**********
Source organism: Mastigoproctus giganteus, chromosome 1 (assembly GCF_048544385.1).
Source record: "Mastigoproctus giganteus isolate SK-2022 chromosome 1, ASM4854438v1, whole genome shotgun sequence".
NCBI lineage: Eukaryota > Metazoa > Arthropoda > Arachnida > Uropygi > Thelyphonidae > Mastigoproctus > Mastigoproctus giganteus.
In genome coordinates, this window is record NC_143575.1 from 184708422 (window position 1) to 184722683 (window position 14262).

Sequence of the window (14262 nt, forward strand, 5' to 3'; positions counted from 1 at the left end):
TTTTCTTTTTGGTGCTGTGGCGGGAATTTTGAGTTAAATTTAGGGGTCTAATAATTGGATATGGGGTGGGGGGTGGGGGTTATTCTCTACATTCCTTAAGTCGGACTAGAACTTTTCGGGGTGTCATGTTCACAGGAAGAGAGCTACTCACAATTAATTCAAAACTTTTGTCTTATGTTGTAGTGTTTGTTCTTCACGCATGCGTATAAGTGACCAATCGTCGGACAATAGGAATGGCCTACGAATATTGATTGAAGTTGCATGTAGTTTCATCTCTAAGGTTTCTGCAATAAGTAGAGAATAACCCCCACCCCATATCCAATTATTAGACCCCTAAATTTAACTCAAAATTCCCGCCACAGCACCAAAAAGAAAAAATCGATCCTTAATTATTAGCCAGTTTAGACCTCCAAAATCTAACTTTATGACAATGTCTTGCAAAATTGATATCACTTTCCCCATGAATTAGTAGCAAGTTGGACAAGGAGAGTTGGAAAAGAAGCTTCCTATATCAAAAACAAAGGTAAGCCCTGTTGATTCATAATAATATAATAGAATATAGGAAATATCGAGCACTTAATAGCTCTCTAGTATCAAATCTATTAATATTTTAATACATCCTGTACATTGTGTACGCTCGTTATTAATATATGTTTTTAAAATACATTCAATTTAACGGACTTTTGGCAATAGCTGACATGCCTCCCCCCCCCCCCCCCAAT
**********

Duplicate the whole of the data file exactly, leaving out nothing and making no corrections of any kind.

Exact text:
Source organism: Mastigoproctus giganteus, chromosome 1 (assembly GCF_048544385.1).
Source record: "Mastigoproctus giganteus isolate SK-2022 chromosome 1, ASM4854438v1, whole genome shotgun sequence".
NCBI lineage: Eukaryota > Metazoa > Arthropoda > Arachnida > Uropygi > Thelyphonidae > Mastigoproctus > Mastigoproctus giganteus.
In genome coordinates, this window is record NC_143575.1 from 184708422 (window position 1) to 184722683 (window position 14262).

Sequence of the window (14262 nt, forward strand, 5' to 3'; positions counted from 1 at the left end):
TTTTCTTTTTGGTGCTGTGGCGGGAATTTTGAGTTAAATTTAGGGGTCTAATAATTGGATATGGGGTGGGGGGTGGGGGTTATTCTCTACATTCCTTAAGTCGGACTAGAACTTTTCGGGGTGTCATGTTCACAGGAAGAGAGCTACTCACAATTAATTCAAAACTTTTGTCTTATGTTGTAGTGTTTGTTCTTCACGCATGCGTATAAGTGACCAATCGTCGGACAATAGGAATGGCCTACGAATATTGATTGAAGTTGCATGTAGTTTCATCTCTAAGGTTTCTGCAATAAGTAGAGAATAACCCCCACCCCATATCCAATTATTAGACCCCTAAATTTAACTCAAAATTCCCGCCACAGCACCAAAAAGAAAAAATCGATCCTTAATTATTAGCCAGTTTAGACCTCCAAAATCTAACTTTATGACAATGTCTTGCAAAATTGATATCACTTTCCCCATGAATTAGTAGCAAGTTGGACAAGGAGAGTTGGAAAAGAAGCTTCCTATATCAAAAACAAAGGTAAGCCCTGTTGATTCATAATAATATAATAGAATATAGGAAATATCGAGCACTTAATAGCTCTCTAGTATCAAATCTATTAATATTTTAATACATCCTGTACATTGTGTACGCTCGTTATTAATATATGTTTTTAAAATACATTCAATTTAACGGACTTTTGGCAATAGCTGACATGCCTCCCCCCCCCCCCCCCAAT